[Updated 2/9/2008, see Suggestion Box below]

Before one brick for the Smithsonian’s new National Museum of African American History and Culture has been laid, its online instantiation is already being constructed by those who preserve and people that history. Surely, this is not the first museum to use a website to allow people to shape its history and holdings, but this particular use of the folk gives strong cultural resonance to the use of online social networks.


Established in 2003 (and online as of 2007), The museum was launched with an explicitly social mission. Director Lonnie Bunch writes:

In many ways, there are few things as powerful and as important as a people, as a nation that is steeped in its history. Often America is celebrated as a place that forgets. This museum seeks to help all Americans remember, and by remembering, this institution will stimulate a dialogue about race and help to foster a spirit of reconciliation and healing.

At this point, the “institution” IS the website, as the NMAAHC is the first museum to open its doors on the Web before opening its physical doors.

Navigating the Network of Memory
The “centerpiece” of the museum is its online Memory Book, described here as:

the collected reminiscences of ordinary Americans. These stories, called “memories” are collected as text, images, and audio uploads in the virtual Memory Book where website visitors are encouraged to submit their own histories, traditions, thoughts and ideas. Memories are then associated visually with other aspects of the museum’s holdings and scholarship, such as photographic portraits from the Let Your Motto Be Resistance traveling exhibit or the Save Our African American Treasures program. Memory Book contributions may also be associated with offerings from other visitors, enabling the creation of a dynamic social network for the NMAAHC community.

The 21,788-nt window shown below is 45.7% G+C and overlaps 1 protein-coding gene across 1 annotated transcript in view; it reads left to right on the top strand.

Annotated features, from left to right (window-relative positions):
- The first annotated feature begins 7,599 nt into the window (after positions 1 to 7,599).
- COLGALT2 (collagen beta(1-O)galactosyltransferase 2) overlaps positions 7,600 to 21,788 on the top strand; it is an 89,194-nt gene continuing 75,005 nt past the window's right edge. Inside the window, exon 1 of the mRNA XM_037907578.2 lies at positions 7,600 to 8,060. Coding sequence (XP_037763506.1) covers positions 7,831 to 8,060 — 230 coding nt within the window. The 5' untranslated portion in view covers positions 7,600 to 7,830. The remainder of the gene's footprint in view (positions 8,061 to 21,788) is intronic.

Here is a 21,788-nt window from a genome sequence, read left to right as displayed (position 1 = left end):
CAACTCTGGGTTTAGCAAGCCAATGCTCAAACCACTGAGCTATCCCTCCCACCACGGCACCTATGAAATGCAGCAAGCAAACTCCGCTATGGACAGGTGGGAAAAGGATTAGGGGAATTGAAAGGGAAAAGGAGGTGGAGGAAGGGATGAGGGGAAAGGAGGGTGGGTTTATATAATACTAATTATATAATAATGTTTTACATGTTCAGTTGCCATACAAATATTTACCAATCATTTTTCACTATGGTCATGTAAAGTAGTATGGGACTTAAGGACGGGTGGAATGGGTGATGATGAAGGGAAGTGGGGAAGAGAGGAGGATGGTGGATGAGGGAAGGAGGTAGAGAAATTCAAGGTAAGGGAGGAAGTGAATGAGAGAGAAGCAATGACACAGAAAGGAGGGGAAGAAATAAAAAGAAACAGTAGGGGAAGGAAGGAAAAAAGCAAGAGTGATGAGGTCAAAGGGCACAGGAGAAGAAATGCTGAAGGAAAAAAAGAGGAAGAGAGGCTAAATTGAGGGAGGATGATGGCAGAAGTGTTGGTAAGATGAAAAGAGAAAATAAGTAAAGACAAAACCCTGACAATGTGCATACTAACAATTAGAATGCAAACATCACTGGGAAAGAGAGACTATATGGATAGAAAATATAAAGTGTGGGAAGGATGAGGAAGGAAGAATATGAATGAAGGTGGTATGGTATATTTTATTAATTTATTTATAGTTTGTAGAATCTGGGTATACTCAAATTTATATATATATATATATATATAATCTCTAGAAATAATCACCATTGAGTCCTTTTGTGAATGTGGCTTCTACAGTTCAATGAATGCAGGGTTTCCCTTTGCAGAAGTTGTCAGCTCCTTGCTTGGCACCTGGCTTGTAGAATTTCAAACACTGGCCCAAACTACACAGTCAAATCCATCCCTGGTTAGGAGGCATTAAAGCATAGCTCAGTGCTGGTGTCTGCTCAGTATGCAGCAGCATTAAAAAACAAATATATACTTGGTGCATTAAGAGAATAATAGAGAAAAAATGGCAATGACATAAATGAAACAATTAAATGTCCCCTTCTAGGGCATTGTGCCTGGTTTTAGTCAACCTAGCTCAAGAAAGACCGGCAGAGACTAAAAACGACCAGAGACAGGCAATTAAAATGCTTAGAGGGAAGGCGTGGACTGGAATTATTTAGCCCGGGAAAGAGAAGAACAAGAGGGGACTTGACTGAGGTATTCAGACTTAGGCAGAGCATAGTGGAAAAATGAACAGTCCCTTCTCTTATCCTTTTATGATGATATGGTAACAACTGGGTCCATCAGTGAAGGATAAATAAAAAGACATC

To help users see the “associations,” the museum uses a dynamic network map, reminiscent of Thinkmap (but built by IBM). The visual effect is the reproduction of a richly interconnected nodal history, with tags such as “resistance,” “Civil Rights,” and “Choices,” linked to events such as “Negro Girl Changes the Color of Class Rooms” and such storied lives of everyday people like Rosetta Riddick as recounted by her grandson. Oral history meets online history, as the network links become a multitude of telephone lines, of postal routes, of hands to cheeks, of family trees.

More than merely decoration, this is a true navigation map that reorients itself to display the readers place within the linked memories and moments, always calling to mind context and connection. Each time the museum goer clicks a node, the map refreshes, growing itself again as if a self-generating network, or a woven fabric that cannot be disconnected.

Hovering over the Help button opens a speech bubble that explains:

The people, place, and artifacts that define African American History and culture are connected to each other in complex and fascinating ways. Threads allow you to explore — discovering how a moment in history is connected to a person, how that person is related to a topic.